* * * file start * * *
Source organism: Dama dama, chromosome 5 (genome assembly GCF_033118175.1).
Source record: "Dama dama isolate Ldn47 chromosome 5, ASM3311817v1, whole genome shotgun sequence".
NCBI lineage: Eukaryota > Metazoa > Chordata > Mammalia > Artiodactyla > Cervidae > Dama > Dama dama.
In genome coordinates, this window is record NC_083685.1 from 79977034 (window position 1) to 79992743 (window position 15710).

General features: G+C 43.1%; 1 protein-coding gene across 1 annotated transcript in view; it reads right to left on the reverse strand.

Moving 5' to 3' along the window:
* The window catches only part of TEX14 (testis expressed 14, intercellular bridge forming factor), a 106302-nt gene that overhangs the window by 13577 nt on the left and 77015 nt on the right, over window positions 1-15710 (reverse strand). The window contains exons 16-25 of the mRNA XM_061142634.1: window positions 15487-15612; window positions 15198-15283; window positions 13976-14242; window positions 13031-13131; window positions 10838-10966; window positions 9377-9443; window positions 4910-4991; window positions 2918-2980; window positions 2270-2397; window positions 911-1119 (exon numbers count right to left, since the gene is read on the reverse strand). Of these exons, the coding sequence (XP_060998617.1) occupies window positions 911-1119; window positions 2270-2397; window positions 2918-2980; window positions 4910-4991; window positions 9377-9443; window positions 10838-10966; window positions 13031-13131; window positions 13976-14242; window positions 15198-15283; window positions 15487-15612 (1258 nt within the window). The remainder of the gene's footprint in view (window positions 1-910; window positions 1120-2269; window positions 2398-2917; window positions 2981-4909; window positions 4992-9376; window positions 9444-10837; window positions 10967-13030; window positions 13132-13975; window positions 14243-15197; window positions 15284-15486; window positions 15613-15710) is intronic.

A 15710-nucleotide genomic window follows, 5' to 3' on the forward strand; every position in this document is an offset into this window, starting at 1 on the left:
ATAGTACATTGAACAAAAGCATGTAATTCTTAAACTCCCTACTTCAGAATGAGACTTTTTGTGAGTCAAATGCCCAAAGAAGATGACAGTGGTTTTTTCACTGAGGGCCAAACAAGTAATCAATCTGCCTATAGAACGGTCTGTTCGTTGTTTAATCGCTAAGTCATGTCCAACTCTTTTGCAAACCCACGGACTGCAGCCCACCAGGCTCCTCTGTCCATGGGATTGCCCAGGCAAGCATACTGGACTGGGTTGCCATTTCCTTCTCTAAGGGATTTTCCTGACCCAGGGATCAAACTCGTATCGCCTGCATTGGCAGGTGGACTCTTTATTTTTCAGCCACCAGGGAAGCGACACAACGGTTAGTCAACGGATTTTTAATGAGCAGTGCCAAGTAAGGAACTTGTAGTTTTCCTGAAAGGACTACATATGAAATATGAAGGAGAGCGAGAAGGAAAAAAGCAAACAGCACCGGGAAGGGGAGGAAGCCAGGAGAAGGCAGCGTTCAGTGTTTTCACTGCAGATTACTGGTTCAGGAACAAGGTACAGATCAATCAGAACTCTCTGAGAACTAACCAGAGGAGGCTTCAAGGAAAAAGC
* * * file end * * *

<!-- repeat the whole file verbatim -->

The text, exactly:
Source organism: Dama dama, chromosome 5 (genome assembly GCF_033118175.1).
Source record: "Dama dama isolate Ldn47 chromosome 5, ASM3311817v1, whole genome shotgun sequence".
NCBI lineage: Eukaryota > Metazoa > Chordata > Mammalia > Artiodactyla > Cervidae > Dama > Dama dama.
In genome coordinates, this window is record NC_083685.1 from 79977034 (window position 1) to 79992743 (window position 15710).

General features: G+C 43.1%; 1 protein-coding gene across 1 annotated transcript in view; it reads right to left on the reverse strand.

Moving 5' to 3' along the window:
* The window catches only part of TEX14 (testis expressed 14, intercellular bridge forming factor), a 106302-nt gene that overhangs the window by 13577 nt on the left and 77015 nt on the right, over window positions 1-15710 (reverse strand). The window contains exons 16-25 of the mRNA XM_061142634.1: window positions 15487-15612; window positions 15198-15283; window positions 13976-14242; window positions 13031-13131; window positions 10838-10966; window positions 9377-9443; window positions 4910-4991; window positions 2918-2980; window positions 2270-2397; window positions 911-1119 (exon numbers count right to left, since the gene is read on the reverse strand). Of these exons, the coding sequence (XP_060998617.1) occupies window positions 911-1119; window positions 2270-2397; window positions 2918-2980; window positions 4910-4991; window positions 9377-9443; window positions 10838-10966; window positions 13031-13131; window positions 13976-14242; window positions 15198-15283; window positions 15487-15612 (1258 nt within the window). The remainder of the gene's footprint in view (window positions 1-910; window positions 1120-2269; window positions 2398-2917; window positions 2981-4909; window positions 4992-9376; window positions 9444-10837; window positions 10967-13030; window positions 13132-13975; window positions 14243-15197; window positions 15284-15486; window positions 15613-15710) is intronic.

A 15710-nucleotide genomic window follows, 5' to 3' on the forward strand; every position in this document is an offset into this window, starting at 1 on the left:
ATAGTACATTGAACAAAAGCATGTAATTCTTAAACTCCCTACTTCAGAATGAGACTTTTTGTGAGTCAAATGCCCAAAGAAGATGACAGTGGTTTTTTCACTGAGGGCCAAACAAGTAATCAATCTGCCTATAGAACGGTCTGTTCGTTGTTTAATCGCTAAGTCATGTCCAACTCTTTTGCAAACCCACGGACTGCAGCCCACCAGGCTCCTCTGTCCATGGGATTGCCCAGGCAAGCATACTGGACTGGGTTGCCATTTCCTTCTCTAAGGGATTTTCCTGACCCAGGGATCAAACTCGTATCGCCTGCATTGGCAGGTGGACTCTTTATTTTTCAGCCACCAGGGAAGCGACACAACGGTTAGTCAACGGATTTTTAATGAGCAGTGCCAAGTAAGGAACTTGTAGTTTTCCTGAAAGGACTACATATGAAATATGAAGGAGAGCGAGAAGGAAAAAAGCAAACAGCACCGGGAAGGGGAGGAAGCCAGGAGAAGGCAGCGTTCAGTGTTTTCACTGCAGATTACTGGTTCAGGAACAAGGTACAGATCAATCAGAACTCTCTGAGAACTAACCAGAGGAGGCTTCAAGGAAAAAGC